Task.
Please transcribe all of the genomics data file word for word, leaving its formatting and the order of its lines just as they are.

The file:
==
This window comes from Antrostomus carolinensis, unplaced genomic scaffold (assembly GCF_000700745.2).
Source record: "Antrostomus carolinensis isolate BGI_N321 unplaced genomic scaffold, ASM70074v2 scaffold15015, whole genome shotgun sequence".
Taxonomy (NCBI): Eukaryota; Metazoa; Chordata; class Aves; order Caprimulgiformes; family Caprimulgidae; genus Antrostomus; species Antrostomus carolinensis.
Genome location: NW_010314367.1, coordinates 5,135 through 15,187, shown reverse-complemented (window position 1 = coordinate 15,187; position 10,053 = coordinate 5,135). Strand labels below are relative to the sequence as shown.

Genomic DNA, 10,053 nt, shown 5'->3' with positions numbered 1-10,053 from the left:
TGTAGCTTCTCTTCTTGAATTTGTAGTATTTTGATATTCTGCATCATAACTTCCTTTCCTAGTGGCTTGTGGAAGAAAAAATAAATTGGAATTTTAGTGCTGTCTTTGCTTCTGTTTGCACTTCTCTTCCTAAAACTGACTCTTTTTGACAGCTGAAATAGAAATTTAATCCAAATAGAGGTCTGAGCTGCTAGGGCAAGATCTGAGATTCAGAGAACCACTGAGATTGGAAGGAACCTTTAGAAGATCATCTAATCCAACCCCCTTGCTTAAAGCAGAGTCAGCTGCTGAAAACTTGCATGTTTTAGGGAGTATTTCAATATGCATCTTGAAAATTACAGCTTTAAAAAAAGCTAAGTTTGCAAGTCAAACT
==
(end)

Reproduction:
This window comes from Antrostomus carolinensis, unplaced genomic scaffold (assembly GCF_000700745.2).
Source record: "Antrostomus carolinensis isolate BGI_N321 unplaced genomic scaffold, ASM70074v2 scaffold15015, whole genome shotgun sequence".
Taxonomy (NCBI): Eukaryota; Metazoa; Chordata; class Aves; order Caprimulgiformes; family Caprimulgidae; genus Antrostomus; species Antrostomus carolinensis.
Genome location: NW_010314367.1, coordinates 5,135 through 15,187, shown reverse-complemented (window position 1 = coordinate 15,187; position 10,053 = coordinate 5,135). Strand labels below are relative to the sequence as shown.

Genomic DNA, 10,053 nt, shown 5'->3' with positions numbered 1-10,053 from the left:
TGTAGCTTCTCTTCTTGAATTTGTAGTATTTTGATATTCTGCATCATAACTTCCTTTCCTAGTGGCTTGTGGAAGAAAAAATAAATTGGAATTTTAGTGCTGTCTTTGCTTCTGTTTGCACTTCTCTTCCTAAAACTGACTCTTTTTGACAGCTGAAATAGAAATTTAATCCAAATAGAGGTCTGAGCTGCTAGGGCAAGATCTGAGATTCAGAGAACCACTGAGATTGGAAGGAACCTTTAGAAGATCATCTAATCCAACCCCCTTGCTTAAAGCAGAGTCAGCTGCTGAAAACTTGCATGTTTTAGGGAGTATTTCAATATGCATCTTGAAAATTACAGCTTTAAAAAAAGCTAAGTTTGCAAGTCAAACT